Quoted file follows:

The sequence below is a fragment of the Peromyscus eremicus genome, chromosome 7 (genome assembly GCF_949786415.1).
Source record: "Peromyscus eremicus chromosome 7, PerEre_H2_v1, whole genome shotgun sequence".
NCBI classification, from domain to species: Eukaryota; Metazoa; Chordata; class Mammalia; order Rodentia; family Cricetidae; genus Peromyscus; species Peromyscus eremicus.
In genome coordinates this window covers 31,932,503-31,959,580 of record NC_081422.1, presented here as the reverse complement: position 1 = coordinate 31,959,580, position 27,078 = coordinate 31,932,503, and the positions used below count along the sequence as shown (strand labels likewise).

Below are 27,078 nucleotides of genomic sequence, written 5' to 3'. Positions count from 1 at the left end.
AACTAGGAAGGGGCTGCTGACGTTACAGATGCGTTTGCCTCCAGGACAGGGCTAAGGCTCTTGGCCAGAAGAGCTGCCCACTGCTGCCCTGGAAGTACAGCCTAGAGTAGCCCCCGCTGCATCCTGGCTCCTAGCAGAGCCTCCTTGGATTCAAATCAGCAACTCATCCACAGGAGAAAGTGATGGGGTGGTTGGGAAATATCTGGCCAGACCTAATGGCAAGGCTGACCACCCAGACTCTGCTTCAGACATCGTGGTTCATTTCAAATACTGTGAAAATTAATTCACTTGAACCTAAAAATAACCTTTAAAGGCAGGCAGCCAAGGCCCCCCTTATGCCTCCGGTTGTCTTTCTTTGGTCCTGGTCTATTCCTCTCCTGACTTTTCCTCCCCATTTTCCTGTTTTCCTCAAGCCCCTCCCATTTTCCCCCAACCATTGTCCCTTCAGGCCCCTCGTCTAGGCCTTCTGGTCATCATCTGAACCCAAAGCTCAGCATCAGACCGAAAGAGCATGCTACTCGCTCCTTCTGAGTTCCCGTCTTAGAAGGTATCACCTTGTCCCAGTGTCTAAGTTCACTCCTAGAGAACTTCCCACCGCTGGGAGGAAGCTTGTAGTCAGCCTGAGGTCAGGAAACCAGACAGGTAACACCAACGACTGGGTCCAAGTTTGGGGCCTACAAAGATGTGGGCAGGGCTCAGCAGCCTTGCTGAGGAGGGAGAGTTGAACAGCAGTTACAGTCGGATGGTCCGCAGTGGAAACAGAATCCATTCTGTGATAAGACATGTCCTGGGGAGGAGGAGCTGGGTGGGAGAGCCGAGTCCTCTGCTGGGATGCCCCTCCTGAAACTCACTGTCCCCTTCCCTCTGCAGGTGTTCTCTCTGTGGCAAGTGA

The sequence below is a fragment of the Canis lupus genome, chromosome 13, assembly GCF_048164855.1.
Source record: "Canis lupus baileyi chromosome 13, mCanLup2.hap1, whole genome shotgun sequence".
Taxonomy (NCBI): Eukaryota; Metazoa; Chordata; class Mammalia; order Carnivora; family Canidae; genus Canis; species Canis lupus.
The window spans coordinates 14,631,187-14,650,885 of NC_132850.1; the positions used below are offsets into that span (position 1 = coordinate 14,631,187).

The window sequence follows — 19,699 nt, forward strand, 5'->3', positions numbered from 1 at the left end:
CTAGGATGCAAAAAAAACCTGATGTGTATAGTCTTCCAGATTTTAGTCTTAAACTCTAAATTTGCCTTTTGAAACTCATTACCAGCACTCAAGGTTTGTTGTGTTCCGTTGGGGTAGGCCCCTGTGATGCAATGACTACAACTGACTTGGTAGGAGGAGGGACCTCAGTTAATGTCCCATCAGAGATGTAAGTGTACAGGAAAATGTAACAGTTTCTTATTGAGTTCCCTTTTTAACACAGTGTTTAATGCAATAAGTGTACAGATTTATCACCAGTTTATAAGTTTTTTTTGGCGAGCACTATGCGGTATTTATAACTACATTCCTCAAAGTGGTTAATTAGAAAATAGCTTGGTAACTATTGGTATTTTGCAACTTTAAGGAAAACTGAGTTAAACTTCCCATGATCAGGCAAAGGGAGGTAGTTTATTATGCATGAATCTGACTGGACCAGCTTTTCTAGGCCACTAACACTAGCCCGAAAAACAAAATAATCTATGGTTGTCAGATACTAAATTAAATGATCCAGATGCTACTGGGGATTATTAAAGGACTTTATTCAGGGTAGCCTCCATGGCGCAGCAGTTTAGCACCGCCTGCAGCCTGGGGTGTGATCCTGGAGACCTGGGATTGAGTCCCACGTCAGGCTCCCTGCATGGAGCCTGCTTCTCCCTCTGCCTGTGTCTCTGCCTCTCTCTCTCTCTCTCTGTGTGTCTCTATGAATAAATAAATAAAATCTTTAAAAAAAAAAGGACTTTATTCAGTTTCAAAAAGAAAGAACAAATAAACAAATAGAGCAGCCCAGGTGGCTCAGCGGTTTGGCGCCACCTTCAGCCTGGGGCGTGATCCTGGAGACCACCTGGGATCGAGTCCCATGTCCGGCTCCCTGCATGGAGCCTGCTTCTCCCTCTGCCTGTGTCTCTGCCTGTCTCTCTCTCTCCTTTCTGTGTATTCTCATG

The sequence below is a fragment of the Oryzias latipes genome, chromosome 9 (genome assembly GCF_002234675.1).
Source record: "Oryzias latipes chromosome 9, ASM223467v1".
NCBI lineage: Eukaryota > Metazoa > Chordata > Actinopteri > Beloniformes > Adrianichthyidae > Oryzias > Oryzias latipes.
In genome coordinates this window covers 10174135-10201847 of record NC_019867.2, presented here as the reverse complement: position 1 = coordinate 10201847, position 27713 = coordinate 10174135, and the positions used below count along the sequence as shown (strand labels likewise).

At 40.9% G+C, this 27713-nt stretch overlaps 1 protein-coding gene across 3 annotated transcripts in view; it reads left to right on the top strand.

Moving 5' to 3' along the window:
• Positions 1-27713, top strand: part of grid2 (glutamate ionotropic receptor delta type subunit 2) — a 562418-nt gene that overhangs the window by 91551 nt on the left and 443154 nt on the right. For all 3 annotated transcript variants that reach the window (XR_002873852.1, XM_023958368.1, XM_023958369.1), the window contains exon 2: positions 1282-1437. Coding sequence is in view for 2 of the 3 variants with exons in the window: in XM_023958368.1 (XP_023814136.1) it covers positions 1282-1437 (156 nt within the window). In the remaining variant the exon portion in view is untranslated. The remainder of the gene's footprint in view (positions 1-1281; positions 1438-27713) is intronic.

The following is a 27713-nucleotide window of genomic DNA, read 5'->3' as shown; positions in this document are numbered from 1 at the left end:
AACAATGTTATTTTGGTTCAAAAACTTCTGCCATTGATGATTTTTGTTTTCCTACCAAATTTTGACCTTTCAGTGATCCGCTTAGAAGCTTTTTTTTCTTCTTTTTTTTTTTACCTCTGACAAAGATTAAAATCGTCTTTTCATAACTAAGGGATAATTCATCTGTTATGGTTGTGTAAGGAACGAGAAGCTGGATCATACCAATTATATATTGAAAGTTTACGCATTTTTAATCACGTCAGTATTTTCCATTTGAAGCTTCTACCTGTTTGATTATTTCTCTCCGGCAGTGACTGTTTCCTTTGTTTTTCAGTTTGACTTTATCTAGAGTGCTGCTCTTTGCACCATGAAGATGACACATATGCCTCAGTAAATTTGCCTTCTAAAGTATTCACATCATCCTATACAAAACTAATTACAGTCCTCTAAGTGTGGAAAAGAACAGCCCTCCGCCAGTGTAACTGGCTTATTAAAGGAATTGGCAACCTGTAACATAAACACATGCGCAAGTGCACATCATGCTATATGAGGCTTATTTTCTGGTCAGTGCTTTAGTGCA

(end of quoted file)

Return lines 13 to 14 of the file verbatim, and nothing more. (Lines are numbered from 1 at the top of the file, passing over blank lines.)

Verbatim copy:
The sequence below is a fragment of the Oryzias latipes genome, chromosome 9 (genome assembly GCF_002234675.1).
Source record: "Oryzias latipes chromosome 9, ASM223467v1".